The ground on which it was argued in this court that the judgment of the Supreme Court of North Carolina should be reversed was that, the debt, in execution of the judgment upon which the land was sold to the plaintiff, having been contracted before the constitution and laws of the State exempted a homestead from execution, the obligation of the contract was impaired by the statute of North Carolina, by which, as construed by the Supreme Court of the State, such a creditor is obliged to levy his execution, first, by sale of so much of the debtor's land as is not within the homestead exemption, and afterwards, if necessary, by separate sale of the rest of the land.
But the difficulty is that it does not appear that any objection to the constitutionality of the statute was taken by the plaintiff in the courts of the State. On the contrary, he appears to have assumed that the statute was constitutional and valid; and that, if the land, at the time of the sale on execution in June, 1879, was not worth the sum of $1083, made up of $1000 for the homestead, and $83 for the amount of the judgment, he could not recover.
At the trial, after proving his title under the sale on execution, he himself introduced, against the objection and exception of the defendant, evidence that the lands were worth less than that sum. The only instructions which the plaintiff asked, and to the refusal of which he excepted, were the specific one "that there was no evidence that the defendants" (apparently meaning the defendant's lands) "were worth" that sum, and the general one "that upon the whole evidence the plaintiff was entitled to recover." The instructions given were not excepted to, and it does not appear for what supposed error in them a new trial was moved for and refused. The plaintiff, therefore, up to the time of judgment in the trial court, does not appear to have insisted that the levy under which he claimed was valid if the estate was worth more than the sum aforesaid, as the jury found that it was.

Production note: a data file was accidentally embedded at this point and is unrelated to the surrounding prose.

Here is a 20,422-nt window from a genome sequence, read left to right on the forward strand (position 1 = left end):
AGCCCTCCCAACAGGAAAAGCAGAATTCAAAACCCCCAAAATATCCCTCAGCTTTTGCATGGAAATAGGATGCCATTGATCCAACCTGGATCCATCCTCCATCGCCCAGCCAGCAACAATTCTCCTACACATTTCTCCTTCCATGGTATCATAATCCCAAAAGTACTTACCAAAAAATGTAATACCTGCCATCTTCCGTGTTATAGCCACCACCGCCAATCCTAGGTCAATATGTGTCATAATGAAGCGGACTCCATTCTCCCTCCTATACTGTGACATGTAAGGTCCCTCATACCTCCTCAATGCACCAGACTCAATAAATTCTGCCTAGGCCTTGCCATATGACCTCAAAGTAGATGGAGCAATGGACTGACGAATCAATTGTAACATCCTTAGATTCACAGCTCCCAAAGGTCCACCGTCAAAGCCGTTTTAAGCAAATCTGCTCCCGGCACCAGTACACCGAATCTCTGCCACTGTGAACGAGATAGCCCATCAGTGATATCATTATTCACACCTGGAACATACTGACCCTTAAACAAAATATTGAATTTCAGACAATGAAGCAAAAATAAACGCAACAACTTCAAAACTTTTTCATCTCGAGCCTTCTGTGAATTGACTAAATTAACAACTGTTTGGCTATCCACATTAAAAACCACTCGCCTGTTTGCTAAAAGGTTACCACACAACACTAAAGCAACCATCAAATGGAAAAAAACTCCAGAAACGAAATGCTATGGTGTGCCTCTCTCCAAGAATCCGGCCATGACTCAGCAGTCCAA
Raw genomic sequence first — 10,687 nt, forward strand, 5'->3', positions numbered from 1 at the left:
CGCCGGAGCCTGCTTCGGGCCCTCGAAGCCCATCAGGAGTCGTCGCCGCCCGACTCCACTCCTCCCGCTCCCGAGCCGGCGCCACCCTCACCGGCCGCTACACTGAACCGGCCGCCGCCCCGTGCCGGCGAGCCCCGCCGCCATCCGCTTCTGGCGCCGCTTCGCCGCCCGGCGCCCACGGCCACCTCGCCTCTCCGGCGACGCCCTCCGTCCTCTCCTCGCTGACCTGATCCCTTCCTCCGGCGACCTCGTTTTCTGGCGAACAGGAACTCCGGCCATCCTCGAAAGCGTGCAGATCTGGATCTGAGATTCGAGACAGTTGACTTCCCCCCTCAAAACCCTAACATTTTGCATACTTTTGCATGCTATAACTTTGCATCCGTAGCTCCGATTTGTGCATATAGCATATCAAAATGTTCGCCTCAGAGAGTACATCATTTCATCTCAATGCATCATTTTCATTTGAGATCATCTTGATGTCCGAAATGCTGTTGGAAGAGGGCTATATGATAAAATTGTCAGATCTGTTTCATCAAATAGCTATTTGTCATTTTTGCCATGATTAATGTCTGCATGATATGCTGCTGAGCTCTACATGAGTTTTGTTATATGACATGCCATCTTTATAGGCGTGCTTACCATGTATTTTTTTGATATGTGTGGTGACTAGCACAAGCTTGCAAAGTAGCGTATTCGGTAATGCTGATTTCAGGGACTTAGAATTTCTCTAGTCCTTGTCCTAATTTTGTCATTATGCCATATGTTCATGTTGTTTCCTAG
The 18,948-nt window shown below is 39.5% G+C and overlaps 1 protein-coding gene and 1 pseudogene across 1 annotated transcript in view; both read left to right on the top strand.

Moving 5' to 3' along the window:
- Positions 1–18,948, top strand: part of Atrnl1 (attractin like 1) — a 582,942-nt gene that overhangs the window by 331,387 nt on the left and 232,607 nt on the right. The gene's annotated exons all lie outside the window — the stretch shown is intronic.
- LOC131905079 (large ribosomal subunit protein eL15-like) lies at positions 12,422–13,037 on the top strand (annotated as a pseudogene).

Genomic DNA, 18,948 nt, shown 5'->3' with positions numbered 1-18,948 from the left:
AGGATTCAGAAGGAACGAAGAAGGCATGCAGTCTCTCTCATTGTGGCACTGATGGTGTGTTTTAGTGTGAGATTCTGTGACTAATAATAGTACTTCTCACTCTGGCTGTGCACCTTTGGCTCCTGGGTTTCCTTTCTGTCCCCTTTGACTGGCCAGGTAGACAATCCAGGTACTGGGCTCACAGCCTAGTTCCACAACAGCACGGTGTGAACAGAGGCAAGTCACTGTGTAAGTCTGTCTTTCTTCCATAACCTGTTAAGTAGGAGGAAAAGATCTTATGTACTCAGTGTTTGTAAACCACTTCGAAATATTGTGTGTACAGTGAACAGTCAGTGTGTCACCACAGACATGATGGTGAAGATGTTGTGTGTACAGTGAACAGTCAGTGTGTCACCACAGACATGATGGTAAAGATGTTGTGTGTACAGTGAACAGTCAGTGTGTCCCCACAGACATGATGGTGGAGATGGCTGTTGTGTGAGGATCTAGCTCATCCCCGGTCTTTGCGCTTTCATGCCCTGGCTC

In order to give this court jurisdiction of a writ of error to review a judgment of the highest court of a State, on the ground that it decided against a title, right, privilege, or immunity claimed under the Constitution or a treaty or statute of the United States, such title, right, privilege, or immunity must have been "specially set up or claimed" at the proper time and in the proper way. If it was not claimed in the trial court, and therefore, by the law and practice of the State, as declared by its highest court, could not be considered by that court; or if it was not claimed in any form before judgment in the highest court of the State; it cannot be asserted in this court. Rev. Stat. § 709; Spies v. Illinois, 123 U.S. 131, 181; Brooks v. Missouri, 124 U.S. 394; Chappell v. Bradshaw, 128 U.S. 132, 134; Brown v. Massachusetts, 144 U.S. 573; Schuyler National Bank v. Bollong, 150 U.S. 85; Miller v. Texas, 153 U.S. 535.
The judgment of the Supreme Court of North Carolina in this case appears by the record to have been rendered on November 14, 1888; and it is perhaps significant that this writ of error was not sued out until September 4, 1890, after that court in Long v. Walker, 105 No. Car. 90, had changed its opinion as to the validity and effect of the statute.
Writ of error dismissed for want of jurisdiction.
MR. JUSTICE WHITE, not having been a member of the court when this case was argued, took no part in its decision.